Honda e review


What is?

It was the Urban EV Concept that became a legend, the legend that became a prototype, and the prototype that became the most beautiful and desirable car since the Suzuki Jimny. It’s the Honda e, Honda’s first purely electric consumer car (yes, Honda tested the EV Plus in 1997, but only about 350 were made), and we want one.

Gorgeous. Paint me a picture.

Honda clearly isn’t going to sue Tesla with this one, the dimensions are Fiat 500-odd, wider than a Jazz but actually narrower if you take into account that it doesn’t have side mirrors. It is indeed an urban race. A range of 137 miles means you won’t want to stray too far from town, but a choice of 134hp and 152hp versions, both of which performed decently, particularly up to 30mph, a chassis that showed some of Honda’s love of handling. and configurable settings. the driving experience means it’s not out of reach if you fancy a ‘nice’ ride… and have battery to spare.

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That doesn’t sound like a good electric vehicle deal. It is?

The cheap Honda e is not. While Honda has kept the dimensions in check and the battery pack to a compact 35.5kWh, pricing starts at a particularly hefty £26,160 for the base car, rising to £28,660 for the more powerful and capable Advance model. And both include the £3,500 government grant. So to justify prices that dwarf the much larger VW ID3, Honda didn’t hold back on the tech.

Let me guess, self-driving and lasers?

Yes only. As standard, you get cameras for the outside mirrors and the rearview mirror, 100kW DC fast-charging capability in 30 minutes, an app to precondition the car and keep it on while charging, plenty of collision detection avoidance systems (including automatic braking). automatic, adaptive cruise). , lane-keep assist, automatic high beams) and several acres of screen. And it’s all wrapped in a subtly retro color and material palette designed to match the bold exterior, available in white, black, grey, blue and highlighter yellow.

The Honda e arrives in a wave of affordable new small electric vehicles, finally broadening the choice beyond longer-range but more premium and expensive products like the Teslas, Jaguar I-Pace and Audi e-tron. Honda takes on the new Peugeot e-208 (and its sister vehicle, the Corsa-e), Mini Electric, Fiat 500 Electric and Renault Zoe, and hopes that customers will see beyond its high price and low range, and buy with your hearts, not your heads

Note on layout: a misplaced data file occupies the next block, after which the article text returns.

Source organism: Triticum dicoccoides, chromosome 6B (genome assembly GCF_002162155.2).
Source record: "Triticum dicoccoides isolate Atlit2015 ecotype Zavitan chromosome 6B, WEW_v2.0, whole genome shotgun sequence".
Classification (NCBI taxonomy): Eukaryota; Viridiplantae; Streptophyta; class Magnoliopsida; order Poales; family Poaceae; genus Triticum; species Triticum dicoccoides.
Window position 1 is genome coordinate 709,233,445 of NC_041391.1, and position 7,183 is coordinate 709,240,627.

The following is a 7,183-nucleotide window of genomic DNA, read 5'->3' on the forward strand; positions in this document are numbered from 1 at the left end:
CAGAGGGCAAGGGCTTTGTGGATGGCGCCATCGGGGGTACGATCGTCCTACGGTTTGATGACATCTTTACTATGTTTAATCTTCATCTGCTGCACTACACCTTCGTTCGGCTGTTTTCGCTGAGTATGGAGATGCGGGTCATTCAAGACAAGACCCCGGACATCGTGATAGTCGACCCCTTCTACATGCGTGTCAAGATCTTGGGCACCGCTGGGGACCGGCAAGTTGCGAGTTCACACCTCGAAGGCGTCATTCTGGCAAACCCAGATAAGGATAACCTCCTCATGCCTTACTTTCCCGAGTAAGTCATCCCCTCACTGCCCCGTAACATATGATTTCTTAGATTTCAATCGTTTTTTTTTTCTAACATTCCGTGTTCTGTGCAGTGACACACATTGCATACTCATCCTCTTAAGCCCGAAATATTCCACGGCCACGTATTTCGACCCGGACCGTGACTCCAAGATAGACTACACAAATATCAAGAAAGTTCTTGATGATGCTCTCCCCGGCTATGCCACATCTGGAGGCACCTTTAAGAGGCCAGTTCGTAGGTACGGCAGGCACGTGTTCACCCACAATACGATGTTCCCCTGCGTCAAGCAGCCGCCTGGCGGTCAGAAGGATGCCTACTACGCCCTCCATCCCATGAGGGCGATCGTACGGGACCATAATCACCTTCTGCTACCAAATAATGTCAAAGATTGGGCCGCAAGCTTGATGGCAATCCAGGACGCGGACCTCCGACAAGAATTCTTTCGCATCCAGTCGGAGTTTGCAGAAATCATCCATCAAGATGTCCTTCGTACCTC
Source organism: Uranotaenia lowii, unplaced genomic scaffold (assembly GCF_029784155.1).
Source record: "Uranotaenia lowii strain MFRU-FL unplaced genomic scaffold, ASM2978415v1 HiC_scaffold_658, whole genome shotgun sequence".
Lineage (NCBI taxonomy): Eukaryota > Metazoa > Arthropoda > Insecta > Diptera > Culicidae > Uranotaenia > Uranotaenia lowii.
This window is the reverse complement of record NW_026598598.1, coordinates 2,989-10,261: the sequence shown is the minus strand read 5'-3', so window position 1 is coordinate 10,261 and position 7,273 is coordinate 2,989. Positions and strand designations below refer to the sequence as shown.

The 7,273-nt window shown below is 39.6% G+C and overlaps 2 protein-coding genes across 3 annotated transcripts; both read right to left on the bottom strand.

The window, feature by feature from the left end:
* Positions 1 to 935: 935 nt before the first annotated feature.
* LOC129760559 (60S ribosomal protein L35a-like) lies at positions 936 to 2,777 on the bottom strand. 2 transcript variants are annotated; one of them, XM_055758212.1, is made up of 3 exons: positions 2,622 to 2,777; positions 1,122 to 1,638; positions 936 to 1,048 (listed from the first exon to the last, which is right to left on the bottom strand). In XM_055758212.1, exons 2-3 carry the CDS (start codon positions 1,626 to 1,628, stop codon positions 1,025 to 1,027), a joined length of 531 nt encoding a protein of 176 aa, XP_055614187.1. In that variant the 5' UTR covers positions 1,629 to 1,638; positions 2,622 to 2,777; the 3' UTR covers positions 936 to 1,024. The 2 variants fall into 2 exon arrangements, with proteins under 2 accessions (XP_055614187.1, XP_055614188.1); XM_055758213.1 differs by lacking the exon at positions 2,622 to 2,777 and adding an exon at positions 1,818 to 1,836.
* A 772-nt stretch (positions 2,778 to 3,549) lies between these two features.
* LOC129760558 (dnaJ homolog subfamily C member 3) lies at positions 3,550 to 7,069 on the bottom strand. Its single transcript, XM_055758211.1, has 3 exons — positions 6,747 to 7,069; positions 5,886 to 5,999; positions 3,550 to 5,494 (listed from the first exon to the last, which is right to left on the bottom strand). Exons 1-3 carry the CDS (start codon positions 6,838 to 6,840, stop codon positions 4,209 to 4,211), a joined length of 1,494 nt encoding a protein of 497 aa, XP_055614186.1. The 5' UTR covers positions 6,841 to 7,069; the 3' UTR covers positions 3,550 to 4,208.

Do you want to know which are the best electric cars? Click here to see the top 20

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What’s the verdict?

Honda’s first electric car is incredibly cute, beautifully designed and packed with technology… but you’ll pay the price

Far from it, Top Gear doesn’t recommend the most powerful model available, but here we’d lean towards going for the entry-level car. Not only are the performance gains negligible, but much of the kit – the interior screens, the exterior mirrors, the seat upholstery – is standard and we’d save £2,5000, minus the reversing screen, park assist (Honestly what the fuck is your parking lot if you can’t safely drive a car that size into a space?) and the audio system upgrade.

Whichever version you choose, the Honda e has two fairly obvious drawbacks: limited range and high price. Honda is rolling the dice here, that customers will have what I’ll call “Suzuki Jimny Syndrome” and fall so deeply in love with the car that they’ll see past its pitfalls. To be fair, Honda isn’t shying away from the 137-mile range, calling it a conscious decision to spend money on tech and only equip it with a battery suitable for a car of this size. As one engineer eloquently put it: “If you want to make an iPhone, why design an iPad just to put a bigger battery in it?

The truth is that we all want more range from our electric vehicles, but let’s face it, do we need it? Would we rather have paid the same price for a less exciting, less equipped car, but with 50 miles of range? No, I probably wouldn’t. It’s a city car, you should plan on using it as such, and if you need to get somewhere 300 miles away quickly, you should either rent something decent or treat that trip like the anomaly it is and plan a trip of two. stop fast charging strategy.

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